new-york

“Robert Smithson: Sculpture”

Whitney Museum of American Art

This exhibition arrived at the Whitney near the end of its tour, which began at the Herbert F. Johnson Museum at Cornell (Autumn 1980) and will culminate in the United States Pavillion at the Venice Biennale (Summer 1982). It followed the publication of Smithson’s writings (New York University Press, 1979) and the steady extension of his cult, and came with its own excellent, amply illustrated book. And it also came with a lofty ambition: to provide a “comprehensive view,” in just over sixty works, of the man who “gave” us entropy and the dialectical landscape, who battled against the object, immortalized the suburbs’ eroding monuments, and who voiced, in so many ways, late-’60s concerns which were developed in the ’70s and are only beginning to bear ’80s fruit. That’s quite an order to fill.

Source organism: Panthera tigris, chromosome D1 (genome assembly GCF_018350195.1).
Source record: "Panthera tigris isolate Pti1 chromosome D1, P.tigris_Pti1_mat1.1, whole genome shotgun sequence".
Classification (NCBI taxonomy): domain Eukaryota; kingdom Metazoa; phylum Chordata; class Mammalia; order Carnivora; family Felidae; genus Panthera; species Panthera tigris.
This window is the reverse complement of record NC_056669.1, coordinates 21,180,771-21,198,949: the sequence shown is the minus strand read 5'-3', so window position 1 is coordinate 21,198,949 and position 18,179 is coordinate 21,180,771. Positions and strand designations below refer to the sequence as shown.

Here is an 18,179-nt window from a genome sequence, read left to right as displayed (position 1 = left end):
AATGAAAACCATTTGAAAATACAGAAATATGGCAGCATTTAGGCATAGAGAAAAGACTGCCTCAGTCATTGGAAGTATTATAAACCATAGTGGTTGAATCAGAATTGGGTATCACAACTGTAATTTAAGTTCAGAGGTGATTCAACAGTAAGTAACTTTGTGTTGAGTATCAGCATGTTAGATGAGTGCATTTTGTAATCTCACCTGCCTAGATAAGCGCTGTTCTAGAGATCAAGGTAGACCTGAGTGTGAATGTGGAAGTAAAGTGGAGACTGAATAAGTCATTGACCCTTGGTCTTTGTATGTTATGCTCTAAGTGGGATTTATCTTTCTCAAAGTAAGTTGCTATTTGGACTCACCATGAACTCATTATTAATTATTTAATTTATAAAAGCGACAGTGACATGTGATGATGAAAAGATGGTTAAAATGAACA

First things first: the show was a visual knockout, something the Whitney’s cavernous spaces and

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